No evident pathologies/lesions were observed in the MRI acquisitions at 10 days and 3 months after irradiation in any of the series. At 6 months after irradiation, MRI revealed severe damage (mainly haemorrhages along with some oedemas) in series 1, which were particularly concentrated in the hippocampal formation (6/6 rats), hypothalamus (4/6 rats) and periaqueductal gray (4/6 rats) areas. Other affected regions were the basal forebrain (2/6 rats) and a small part of the brainstem (2/6 rats). Blood brain barrier (BBB) permeability was observed in all rats imaged in series 1, mainly in the hippocampus (5/6 rats), and/or hypothalamus (5/6 rats). Other areas presenting BBB breakdown were the ventricles (2/6 rats), cortifugal pathways (2/6 rats), basal forebrain (2/6 rats), brainstem (2/6 rats) and septal region (2/6). Figure 2 shows an example of lesions observed.

Figure 2
Figure 2

Axial MRI images of one rat in series 1: before Gd injection T2W (A), T1W (B), and T1 FLASH (C), T1W (D) and T1 FLASH after Gd injection (E). Substantial lesions are present. Some hyperintense lesions in the T2W images, along with high signals in the T1W images and BBB breakdown, are compatible with late acute haemorrhage and can be observed in the hippocampus and subiculum. The hypointense lesion in the T2W images of the left hippocampus, along with high signals in the T1W images indicates early subacute haemorrhage. In the right hippocampus, the bright lesion in the T2W images that appears dark in the T1W images and exhibits high intensity in the T1 FLASH images is compatible with late subacute haemorrhage (methaemoglobin). This lesion touches the ventricular system and one part of the brainstem. Extensive BBB breakdown can be observed in the hippocampal formation along with those areas.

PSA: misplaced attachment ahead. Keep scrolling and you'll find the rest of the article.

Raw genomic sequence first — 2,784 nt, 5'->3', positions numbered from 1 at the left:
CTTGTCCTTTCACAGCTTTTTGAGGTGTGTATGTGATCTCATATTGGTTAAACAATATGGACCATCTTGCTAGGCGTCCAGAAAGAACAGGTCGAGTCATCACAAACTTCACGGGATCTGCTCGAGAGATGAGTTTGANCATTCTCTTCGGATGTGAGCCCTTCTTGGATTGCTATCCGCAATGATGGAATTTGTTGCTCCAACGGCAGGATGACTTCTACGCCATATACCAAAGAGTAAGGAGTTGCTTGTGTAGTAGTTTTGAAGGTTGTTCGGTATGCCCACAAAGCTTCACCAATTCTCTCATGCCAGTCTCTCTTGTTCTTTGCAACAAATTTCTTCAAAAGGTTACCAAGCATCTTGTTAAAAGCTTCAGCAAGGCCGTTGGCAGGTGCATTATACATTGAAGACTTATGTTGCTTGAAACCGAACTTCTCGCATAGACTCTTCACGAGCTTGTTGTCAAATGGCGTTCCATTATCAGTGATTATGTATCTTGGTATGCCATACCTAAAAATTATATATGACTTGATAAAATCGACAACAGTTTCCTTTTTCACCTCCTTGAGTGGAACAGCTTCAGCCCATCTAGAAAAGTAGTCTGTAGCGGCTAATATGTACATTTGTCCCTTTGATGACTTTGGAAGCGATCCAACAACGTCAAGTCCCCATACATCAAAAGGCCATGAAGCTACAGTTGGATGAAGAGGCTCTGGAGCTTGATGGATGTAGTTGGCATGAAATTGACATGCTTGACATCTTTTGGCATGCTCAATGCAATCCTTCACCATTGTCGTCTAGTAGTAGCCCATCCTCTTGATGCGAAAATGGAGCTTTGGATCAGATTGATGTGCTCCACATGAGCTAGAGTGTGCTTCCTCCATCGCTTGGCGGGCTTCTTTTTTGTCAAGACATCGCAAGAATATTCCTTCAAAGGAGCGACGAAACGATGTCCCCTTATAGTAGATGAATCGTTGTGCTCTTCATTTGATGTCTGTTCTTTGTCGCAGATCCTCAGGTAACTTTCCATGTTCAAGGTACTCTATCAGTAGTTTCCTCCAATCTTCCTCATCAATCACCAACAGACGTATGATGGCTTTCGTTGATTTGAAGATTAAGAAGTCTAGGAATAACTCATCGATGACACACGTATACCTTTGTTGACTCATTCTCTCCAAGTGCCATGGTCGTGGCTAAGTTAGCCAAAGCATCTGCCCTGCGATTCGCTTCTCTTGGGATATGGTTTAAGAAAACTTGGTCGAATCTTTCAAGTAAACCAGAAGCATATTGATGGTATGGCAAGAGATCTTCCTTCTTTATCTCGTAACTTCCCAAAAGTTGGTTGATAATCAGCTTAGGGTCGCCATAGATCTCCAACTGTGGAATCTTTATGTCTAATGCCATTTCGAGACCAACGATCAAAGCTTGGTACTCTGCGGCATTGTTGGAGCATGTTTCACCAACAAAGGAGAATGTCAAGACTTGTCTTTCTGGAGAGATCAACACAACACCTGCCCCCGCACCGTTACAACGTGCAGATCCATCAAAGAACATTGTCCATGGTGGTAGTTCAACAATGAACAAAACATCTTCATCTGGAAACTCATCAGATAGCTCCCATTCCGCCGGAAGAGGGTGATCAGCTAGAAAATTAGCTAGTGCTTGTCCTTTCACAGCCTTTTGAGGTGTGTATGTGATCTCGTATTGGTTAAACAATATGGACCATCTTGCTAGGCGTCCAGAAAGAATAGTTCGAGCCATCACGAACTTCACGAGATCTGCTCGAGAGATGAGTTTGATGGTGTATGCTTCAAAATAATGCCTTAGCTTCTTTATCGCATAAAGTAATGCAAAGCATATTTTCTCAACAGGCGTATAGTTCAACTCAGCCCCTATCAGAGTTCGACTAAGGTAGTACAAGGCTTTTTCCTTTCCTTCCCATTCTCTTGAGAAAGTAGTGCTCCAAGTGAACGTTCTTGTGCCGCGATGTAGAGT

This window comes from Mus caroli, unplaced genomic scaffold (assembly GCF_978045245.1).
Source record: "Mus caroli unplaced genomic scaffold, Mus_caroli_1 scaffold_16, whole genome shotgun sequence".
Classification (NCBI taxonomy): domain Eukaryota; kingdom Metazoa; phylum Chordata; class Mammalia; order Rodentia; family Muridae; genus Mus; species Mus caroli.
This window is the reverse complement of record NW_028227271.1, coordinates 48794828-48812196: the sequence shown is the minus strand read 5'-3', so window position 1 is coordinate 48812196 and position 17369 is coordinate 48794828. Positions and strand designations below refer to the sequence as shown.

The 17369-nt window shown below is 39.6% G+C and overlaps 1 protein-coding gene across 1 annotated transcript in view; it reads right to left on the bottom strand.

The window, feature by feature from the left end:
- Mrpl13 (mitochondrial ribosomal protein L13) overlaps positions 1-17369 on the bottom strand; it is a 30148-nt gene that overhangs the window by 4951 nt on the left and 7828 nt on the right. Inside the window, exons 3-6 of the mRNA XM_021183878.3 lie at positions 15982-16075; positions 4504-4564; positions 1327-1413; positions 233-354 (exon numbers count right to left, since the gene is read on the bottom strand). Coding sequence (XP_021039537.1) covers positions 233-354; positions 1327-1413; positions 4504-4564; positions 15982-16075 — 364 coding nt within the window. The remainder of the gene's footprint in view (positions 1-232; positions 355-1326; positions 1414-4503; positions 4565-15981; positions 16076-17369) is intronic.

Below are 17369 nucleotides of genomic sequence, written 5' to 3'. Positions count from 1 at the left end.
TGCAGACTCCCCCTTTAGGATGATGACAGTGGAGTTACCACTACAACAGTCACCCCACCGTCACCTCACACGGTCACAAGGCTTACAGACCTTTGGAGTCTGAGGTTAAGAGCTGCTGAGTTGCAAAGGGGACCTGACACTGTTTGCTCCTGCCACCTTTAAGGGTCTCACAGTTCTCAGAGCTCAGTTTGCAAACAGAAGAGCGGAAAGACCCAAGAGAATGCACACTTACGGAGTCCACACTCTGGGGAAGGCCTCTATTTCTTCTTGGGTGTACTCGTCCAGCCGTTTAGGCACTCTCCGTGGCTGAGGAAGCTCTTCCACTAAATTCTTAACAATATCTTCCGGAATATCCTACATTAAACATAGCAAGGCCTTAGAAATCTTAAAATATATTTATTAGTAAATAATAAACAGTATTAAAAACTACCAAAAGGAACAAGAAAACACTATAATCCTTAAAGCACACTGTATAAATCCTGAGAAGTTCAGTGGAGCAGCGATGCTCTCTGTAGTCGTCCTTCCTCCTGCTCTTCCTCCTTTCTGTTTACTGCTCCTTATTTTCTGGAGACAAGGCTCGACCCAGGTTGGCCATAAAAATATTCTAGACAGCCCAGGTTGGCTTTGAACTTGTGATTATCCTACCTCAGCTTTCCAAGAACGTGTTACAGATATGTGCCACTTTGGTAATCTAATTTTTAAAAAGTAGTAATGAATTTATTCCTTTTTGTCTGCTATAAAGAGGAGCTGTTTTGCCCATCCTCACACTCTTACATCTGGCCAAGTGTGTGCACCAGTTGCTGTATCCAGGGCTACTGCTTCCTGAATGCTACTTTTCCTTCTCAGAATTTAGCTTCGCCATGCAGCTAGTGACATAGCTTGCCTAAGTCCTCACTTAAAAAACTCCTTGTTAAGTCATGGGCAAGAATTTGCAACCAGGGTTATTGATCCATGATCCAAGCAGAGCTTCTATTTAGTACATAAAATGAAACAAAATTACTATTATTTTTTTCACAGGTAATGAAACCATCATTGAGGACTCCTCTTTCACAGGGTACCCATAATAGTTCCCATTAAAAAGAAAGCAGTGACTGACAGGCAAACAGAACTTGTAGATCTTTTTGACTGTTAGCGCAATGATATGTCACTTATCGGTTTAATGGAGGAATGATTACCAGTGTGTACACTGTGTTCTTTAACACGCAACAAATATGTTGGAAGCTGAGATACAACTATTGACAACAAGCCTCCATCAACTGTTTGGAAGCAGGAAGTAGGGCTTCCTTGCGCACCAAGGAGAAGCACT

MRI revealed no significant lesions in series 2.

Histopathological analysis revealed different lesion profiles between the conventional and minibeam irradiation groups. Rats in the conventional group (series 1) displayed multifocal zones of neuropil necrosis and demyelination, sometimes with cavitation and mineralisation (4/8). Immunohistochemical analysis showed multifocal strong activation of microglial cells, i.e. neuro-inflammatory processes. We indeed detected an increase in the positive signal after Iba-1 labelling, a thickening of microglial cell body and a thickening and shortening of their cell processes, and the formation of microglial nodules (3/8). After brain insult, astrocytes were also strongly activated with a marked increase of the GFAP positive signal detection. Only one rat in the series did not display any significant histopathological lesions. In contrast, in series 2 (pMBRT), only one out of the eight irradiated animals presented lesions, which were significantly less severe than those observed in the standard proton therapy (PT) group; this animal exhibited only very few microglial nodules (Fig. 3). No large foci of necrosis nor cavitation were observed in any of the rats in this series (Fig. 3). The morphometric analysis (Fig. 4) confirmed these results, revealing (i) the most severe lesions in the conventional irradiation group, (ii) neuro-inflammatory processes with activation of microglial cells in standard PT and pMBRT groups, but significantly less severe activation of astrocytes in pMBRT treated rats. The stronger activation and hyperplasia of astrocytes in the conventional irradiation group is very probably related to the large zones of necrosis and cavitation, forcing a reparation process driven by astrocytes.